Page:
•  Maintains business continuity and potential revenue streams while navigating the ABC process.
  •  Retaining critical employees ensures smooth operations and an efficient wind-down.
  •  Allows for a more extended period to monetize assets, possibly ensuring better returns.


  •   Could extend the period of uncertainty for employees and stakeholders.
  •   Potential risk of diminishing asset value if the monetization process is prolonged.

So What’s the Difference? 

A “Prepack ABC” involves the company operating while searching for buyers and quickly selling assets upon ABC’s initiation. Fiduciary duties are managed post-ABC. In contrast, an “Operating ABC” sees the company continuing operations after asset transfer to the assignee, with a phased wind-down approach, and crucial employees are retained for a seamless process.

When deciding between these approaches, companies should consider their specific circumstances, financial conditions, and strategic objectives to select the method that best meets their needs—interested in knowing what’s right for your start-up? Meet with one of our Chief Restructuring Officers today by completing the form. Receive a free Wind-Down Playbook & get clarity on what type of wind-down is right for your VC-backed start-up. 


Mike Cronin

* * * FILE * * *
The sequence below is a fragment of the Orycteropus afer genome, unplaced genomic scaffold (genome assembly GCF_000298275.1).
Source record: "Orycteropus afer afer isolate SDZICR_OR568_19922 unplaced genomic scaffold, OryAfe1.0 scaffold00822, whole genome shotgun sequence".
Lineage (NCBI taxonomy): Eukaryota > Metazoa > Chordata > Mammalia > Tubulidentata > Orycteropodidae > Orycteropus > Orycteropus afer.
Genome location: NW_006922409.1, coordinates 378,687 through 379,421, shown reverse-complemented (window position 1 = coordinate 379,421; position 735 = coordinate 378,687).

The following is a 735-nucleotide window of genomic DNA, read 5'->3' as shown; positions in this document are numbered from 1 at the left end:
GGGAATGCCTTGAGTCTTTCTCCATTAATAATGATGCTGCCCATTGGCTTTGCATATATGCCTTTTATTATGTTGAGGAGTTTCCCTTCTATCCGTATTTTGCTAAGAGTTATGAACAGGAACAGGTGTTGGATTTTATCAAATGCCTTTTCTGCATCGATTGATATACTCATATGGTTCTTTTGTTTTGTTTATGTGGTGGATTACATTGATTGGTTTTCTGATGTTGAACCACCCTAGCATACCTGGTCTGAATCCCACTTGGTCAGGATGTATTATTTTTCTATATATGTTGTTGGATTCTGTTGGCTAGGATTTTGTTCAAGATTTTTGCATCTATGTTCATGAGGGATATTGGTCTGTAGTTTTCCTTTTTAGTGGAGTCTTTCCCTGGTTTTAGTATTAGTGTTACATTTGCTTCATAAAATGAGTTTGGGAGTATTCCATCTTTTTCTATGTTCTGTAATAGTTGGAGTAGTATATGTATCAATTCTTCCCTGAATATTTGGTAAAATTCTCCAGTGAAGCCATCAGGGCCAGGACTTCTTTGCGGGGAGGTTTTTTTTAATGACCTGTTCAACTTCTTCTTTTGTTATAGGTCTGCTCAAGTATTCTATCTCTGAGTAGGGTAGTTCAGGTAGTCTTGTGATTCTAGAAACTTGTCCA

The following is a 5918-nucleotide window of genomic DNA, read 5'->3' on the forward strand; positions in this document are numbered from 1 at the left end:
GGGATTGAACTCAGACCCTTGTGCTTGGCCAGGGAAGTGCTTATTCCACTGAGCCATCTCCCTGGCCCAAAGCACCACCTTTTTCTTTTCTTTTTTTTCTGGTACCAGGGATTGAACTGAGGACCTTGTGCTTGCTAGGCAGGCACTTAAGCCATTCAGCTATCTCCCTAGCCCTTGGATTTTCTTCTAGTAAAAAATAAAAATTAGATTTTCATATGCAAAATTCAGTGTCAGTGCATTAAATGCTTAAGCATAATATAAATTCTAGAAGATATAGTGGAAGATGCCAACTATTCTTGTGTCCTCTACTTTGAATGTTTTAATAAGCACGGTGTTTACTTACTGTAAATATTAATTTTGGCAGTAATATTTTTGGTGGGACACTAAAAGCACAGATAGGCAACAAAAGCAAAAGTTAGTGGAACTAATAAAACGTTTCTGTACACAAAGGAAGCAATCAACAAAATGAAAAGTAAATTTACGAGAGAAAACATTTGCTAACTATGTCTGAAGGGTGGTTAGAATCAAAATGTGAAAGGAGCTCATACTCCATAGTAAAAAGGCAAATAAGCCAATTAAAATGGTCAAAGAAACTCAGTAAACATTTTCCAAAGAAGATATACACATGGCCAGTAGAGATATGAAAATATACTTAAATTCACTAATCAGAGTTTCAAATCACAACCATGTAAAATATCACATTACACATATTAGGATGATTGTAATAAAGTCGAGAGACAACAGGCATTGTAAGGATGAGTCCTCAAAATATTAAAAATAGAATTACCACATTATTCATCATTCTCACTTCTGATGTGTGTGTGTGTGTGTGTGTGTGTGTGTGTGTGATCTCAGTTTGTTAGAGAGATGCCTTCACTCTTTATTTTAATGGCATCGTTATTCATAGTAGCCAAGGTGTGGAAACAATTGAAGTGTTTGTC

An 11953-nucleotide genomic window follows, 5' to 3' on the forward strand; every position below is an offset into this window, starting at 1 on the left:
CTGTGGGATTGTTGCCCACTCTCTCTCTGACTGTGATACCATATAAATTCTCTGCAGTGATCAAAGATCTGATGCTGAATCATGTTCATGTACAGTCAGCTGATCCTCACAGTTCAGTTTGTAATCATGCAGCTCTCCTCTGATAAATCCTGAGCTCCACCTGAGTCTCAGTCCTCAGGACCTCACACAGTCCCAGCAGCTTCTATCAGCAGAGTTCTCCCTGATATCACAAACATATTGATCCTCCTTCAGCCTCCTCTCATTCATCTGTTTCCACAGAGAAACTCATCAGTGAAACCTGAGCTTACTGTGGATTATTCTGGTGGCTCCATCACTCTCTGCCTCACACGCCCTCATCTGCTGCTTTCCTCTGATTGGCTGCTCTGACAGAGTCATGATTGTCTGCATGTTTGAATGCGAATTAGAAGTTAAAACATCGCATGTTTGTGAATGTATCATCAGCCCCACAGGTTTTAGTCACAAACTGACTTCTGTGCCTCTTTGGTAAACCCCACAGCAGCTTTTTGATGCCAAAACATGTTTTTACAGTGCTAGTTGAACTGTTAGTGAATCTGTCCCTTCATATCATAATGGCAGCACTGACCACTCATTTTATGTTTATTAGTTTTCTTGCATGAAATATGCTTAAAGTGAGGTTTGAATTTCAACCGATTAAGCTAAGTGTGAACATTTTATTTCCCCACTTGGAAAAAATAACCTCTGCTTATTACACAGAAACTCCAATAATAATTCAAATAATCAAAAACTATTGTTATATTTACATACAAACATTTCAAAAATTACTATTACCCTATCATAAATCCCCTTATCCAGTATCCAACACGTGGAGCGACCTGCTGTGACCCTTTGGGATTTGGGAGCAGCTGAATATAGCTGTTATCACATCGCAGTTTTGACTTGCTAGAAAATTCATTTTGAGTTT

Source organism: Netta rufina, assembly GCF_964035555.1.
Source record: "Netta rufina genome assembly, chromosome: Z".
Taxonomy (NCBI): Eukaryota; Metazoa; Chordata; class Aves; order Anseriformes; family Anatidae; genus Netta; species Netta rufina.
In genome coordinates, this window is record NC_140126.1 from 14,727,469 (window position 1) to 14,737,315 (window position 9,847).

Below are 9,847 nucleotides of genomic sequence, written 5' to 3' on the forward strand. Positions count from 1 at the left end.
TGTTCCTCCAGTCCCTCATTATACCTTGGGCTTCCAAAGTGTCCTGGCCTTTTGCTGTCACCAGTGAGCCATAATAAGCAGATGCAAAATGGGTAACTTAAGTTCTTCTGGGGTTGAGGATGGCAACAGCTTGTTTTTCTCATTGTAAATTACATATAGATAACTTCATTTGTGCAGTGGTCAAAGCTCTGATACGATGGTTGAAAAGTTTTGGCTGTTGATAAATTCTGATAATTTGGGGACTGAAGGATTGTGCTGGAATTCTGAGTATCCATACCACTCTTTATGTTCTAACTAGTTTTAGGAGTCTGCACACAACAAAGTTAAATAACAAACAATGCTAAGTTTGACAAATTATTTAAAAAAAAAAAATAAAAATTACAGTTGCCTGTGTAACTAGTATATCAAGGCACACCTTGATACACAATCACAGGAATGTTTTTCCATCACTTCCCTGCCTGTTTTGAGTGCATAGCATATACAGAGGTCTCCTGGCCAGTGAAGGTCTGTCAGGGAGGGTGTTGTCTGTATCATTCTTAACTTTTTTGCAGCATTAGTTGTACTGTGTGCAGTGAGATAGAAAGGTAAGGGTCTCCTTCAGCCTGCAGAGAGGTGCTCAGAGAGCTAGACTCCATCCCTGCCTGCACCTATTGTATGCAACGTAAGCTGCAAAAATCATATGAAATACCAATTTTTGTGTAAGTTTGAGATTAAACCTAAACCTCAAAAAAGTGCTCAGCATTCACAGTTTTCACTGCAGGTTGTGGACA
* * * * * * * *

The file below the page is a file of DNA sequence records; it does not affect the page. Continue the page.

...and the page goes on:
Michael leads the Advisory Services practice of Ravix Group. He has been handling the wind-down and liquidation of Silicon Valley companies for the last 25 years. Prior to joining Ravix Group, Michael spent 17 years with Diablo Management Group, Inc., where as a Senior Consultant, he managed orderly wind-downs, liquidations, and Assignments for the Benefit of Creditors (ABCs). Additionally, Michael has served as Bankruptcy Plan Agent and Finance Manager for distressed companies and deal-related escrow accounts. His industry experience is broad and diverse, from high-tech manufacturers, online service-providers, and software companies to event-planning start-ups and grocery chains. Michael is forthright and works with all deal constituencies, whether investors, shareholders, creditors or ex-employees with a consistently high degree respect and concern. Michael’s ability to address both big-picture issues as well as a deal’s fine details serve him well in addressing the needs of the Silicon Valley’s varied start-ups. Michael graduated from the University of California Davis with a Bachelor of Science Degree in Managerial Economics. He began his professional career with Andersen Consulting (now Accenture), where he spent four years designing and implementing management information systems for a diverse client base of Fortune 500 Companies. Michael remains proud of his early experiences interning with the Oakland A’s and Senator Pete Wilson, as well as his first childhood job selling found golf balls back to the hacks that lost them.